7

We have a website made by Django. And there is no problem when access following url on local working environment:

http://site/tags/c%23/

"c%23" is urlencode of "c#", that works fine locally. But after we deploy it on Bluehost hosting server (apache+fastcgi), this URL has been resolved to a new address like this:

http://site/t/tags/c/ 

That's too weird. Probably it's not a Django's problem, but have something to do with Apache url's rewrite. If you have any idea or suggestion how to fix this please let me know. Thanks in advance.

Here is the .htaccess file may be considered:

AddHandler fcgid-script .fcgi 
#AddHandler fastcgi-script .fcgi 
#AddHandler application/cgi .fcgi 
#AddHandler cgi-script .fcgi 
RewriteEngine On 
RewriteBase / 
#static file setting 
RewriteRule ^(media/.*)$ - [L] 
RewriteRule ^(static/.*)$ - [L] 
RewriteCond %{REQUEST_URI} !(dispatch.fcgi) 
RewriteRule ^(.*)$ dispatch.fcgi/$1 [L] 

and the dispatch.fcgi file:

#!/home/***/python/bin/python 
import sys, os 
# Add a custom Python path. 
sys.path.insert(0, "/home/***/python") 
sys.path.insert(0, "/home/***/working/Django-1.0") 
os.chdir("/home/***/working/Django-1.0/project") 
os.environ['DJANGO_SETTINGS_MODULE'] = "project.settings"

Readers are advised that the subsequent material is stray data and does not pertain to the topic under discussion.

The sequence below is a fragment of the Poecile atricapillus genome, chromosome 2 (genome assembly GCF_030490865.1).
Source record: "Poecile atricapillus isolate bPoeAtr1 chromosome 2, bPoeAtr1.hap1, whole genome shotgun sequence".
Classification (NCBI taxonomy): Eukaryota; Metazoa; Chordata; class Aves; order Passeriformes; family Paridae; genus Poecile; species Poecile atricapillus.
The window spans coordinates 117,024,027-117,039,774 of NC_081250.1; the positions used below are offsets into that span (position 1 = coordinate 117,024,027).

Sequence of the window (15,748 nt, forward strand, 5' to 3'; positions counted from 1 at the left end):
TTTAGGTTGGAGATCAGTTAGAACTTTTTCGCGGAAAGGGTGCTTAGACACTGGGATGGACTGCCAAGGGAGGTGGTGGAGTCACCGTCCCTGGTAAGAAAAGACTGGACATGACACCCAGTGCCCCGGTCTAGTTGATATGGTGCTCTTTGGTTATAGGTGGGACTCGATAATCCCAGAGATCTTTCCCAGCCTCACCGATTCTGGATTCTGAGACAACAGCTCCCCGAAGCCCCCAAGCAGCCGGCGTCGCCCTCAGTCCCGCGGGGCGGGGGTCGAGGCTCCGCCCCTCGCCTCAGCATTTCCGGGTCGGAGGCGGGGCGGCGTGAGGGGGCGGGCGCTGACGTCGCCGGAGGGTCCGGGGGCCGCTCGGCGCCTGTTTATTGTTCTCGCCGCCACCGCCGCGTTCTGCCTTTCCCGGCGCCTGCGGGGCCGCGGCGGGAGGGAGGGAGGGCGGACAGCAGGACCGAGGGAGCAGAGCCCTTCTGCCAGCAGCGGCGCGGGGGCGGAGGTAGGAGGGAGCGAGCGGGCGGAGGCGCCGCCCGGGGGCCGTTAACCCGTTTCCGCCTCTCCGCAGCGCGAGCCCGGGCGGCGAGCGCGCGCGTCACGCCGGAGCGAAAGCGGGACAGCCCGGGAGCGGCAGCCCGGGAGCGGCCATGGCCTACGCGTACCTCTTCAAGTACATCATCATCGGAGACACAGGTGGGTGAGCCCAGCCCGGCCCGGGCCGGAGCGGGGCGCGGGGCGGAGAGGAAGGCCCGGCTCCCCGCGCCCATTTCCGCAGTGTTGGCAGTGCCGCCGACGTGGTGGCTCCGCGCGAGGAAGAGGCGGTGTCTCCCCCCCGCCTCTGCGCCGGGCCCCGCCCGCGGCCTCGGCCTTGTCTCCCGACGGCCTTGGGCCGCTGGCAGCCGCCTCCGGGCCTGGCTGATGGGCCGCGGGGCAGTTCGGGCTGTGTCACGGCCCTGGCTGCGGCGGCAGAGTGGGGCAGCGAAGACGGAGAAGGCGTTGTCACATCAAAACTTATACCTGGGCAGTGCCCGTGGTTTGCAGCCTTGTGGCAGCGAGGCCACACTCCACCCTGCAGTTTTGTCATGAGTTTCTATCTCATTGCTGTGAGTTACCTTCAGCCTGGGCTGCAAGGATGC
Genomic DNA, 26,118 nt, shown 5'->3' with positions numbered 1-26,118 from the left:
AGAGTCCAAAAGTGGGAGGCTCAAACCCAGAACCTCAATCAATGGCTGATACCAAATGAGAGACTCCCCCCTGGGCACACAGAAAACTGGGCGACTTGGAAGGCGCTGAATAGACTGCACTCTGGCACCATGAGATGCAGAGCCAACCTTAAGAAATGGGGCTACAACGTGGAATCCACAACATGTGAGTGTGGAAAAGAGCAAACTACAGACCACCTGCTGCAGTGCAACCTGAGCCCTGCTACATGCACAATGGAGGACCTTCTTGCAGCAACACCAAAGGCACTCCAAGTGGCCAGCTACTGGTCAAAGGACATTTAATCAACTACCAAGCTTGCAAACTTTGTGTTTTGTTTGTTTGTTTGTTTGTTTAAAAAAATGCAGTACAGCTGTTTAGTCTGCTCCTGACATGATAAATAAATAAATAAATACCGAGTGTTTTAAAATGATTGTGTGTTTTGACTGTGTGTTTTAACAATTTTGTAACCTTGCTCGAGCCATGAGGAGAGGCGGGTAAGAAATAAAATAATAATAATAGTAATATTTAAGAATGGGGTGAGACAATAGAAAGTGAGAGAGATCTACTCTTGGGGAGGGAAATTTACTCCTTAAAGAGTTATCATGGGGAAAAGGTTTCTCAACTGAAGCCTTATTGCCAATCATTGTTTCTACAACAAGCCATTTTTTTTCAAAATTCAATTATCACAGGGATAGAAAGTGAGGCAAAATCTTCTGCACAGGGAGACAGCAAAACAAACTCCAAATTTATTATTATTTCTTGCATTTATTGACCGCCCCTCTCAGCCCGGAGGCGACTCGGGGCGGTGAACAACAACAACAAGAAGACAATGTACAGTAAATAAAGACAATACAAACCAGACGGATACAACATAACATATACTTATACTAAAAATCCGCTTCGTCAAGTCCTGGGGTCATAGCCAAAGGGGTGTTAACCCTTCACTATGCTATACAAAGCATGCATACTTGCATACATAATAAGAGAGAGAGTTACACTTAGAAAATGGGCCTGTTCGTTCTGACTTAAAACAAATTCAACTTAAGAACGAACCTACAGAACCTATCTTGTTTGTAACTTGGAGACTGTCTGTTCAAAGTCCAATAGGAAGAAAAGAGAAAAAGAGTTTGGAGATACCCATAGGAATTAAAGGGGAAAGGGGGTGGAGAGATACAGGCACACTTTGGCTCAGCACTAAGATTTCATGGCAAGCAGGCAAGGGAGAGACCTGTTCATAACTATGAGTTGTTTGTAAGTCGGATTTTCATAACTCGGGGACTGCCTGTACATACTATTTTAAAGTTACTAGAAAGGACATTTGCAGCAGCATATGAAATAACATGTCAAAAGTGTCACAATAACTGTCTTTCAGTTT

from django.core.servers.fastcgi import runfastcgi 
runfastcgi(["method=threaded", "daemonize=false"]) 

UPDAET: If this is caused by settings in httpd.conf, how can I override in .htaccess file while I don't have permission to it?

5
+75

Just some tips before going further:

Have you tried with other characters such as a space (%20) or an accented ASCII character? Also, have you tried putting other characters after the %23 (other than the slash) to see if they're stripped also?

One guess could be that as the # is considered as an anchor on the current page, the # and whatever is after will be stripped in the rewrite.

1

I'd have to agree with the first answer - and without access to the apache configuration, you might be out of luck. Using 'CSharp' or something in that vein might be the way to go.

1

# has special meaning in URI, same as / or ? does. Do you have this issue with other symbols? Ultimately, you shouldn't be using a # sign in a URI anyway, unless you're referring to an anchor on the page.

0

http://httpd.apache.org/docs/2.2/rewrite/rewrite_guide.html

Read the anchor rewriting section.

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